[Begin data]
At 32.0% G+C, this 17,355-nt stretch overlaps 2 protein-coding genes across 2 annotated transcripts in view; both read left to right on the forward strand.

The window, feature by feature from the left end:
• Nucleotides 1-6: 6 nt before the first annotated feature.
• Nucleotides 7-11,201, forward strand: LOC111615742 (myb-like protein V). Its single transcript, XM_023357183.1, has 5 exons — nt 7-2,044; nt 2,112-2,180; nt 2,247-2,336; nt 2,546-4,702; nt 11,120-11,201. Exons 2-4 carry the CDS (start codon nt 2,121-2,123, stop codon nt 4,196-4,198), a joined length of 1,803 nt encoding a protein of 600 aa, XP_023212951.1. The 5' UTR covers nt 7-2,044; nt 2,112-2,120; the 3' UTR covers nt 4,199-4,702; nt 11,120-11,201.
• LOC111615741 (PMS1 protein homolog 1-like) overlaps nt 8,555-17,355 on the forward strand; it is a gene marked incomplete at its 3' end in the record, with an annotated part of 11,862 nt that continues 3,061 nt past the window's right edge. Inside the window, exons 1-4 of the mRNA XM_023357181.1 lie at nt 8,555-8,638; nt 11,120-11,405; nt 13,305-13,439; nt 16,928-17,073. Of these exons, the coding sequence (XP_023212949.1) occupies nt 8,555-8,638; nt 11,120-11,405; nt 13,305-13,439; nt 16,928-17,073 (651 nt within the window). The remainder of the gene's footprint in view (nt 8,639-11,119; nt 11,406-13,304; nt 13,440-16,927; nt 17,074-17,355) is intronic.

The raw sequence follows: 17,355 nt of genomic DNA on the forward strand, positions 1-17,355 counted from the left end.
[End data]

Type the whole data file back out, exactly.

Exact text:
At 32.0% G+C, this 17,355-nt stretch overlaps 2 protein-coding genes across 2 annotated transcripts in view; both read left to right on the forward strand.

The window, feature by feature from the left end:
• Nucleotides 1-6: 6 nt before the first annotated feature.
• Nucleotides 7-11,201, forward strand: LOC111615742 (myb-like protein V). Its single transcript, XM_023357183.1, has 5 exons — nt 7-2,044; nt 2,112-2,180; nt 2,247-2,336; nt 2,546-4,702; nt 11,120-11,201. Exons 2-4 carry the CDS (start codon nt 2,121-2,123, stop codon nt 4,196-4,198), a joined length of 1,803 nt encoding a protein of 600 aa, XP_023212951.1. The 5' UTR covers nt 7-2,044; nt 2,112-2,120; the 3' UTR covers nt 4,199-4,702; nt 11,120-11,201.
• LOC111615741 (PMS1 protein homolog 1-like) overlaps nt 8,555-17,355 on the forward strand; it is a gene marked incomplete at its 3' end in the record, with an annotated part of 11,862 nt that continues 3,061 nt past the window's right edge. Inside the window, exons 1-4 of the mRNA XM_023357181.1 lie at nt 8,555-8,638; nt 11,120-11,405; nt 13,305-13,439; nt 16,928-17,073. Of these exons, the coding sequence (XP_023212949.1) occupies nt 8,555-8,638; nt 11,120-11,405; nt 13,305-13,439; nt 16,928-17,073 (651 nt within the window). The remainder of the gene's footprint in view (nt 8,639-11,119; nt 11,406-13,304; nt 13,440-16,927; nt 17,074-17,355) is intronic.

The raw sequence follows: 17,355 nt of genomic DNA on the forward strand, positions 1-17,355 counted from the left end.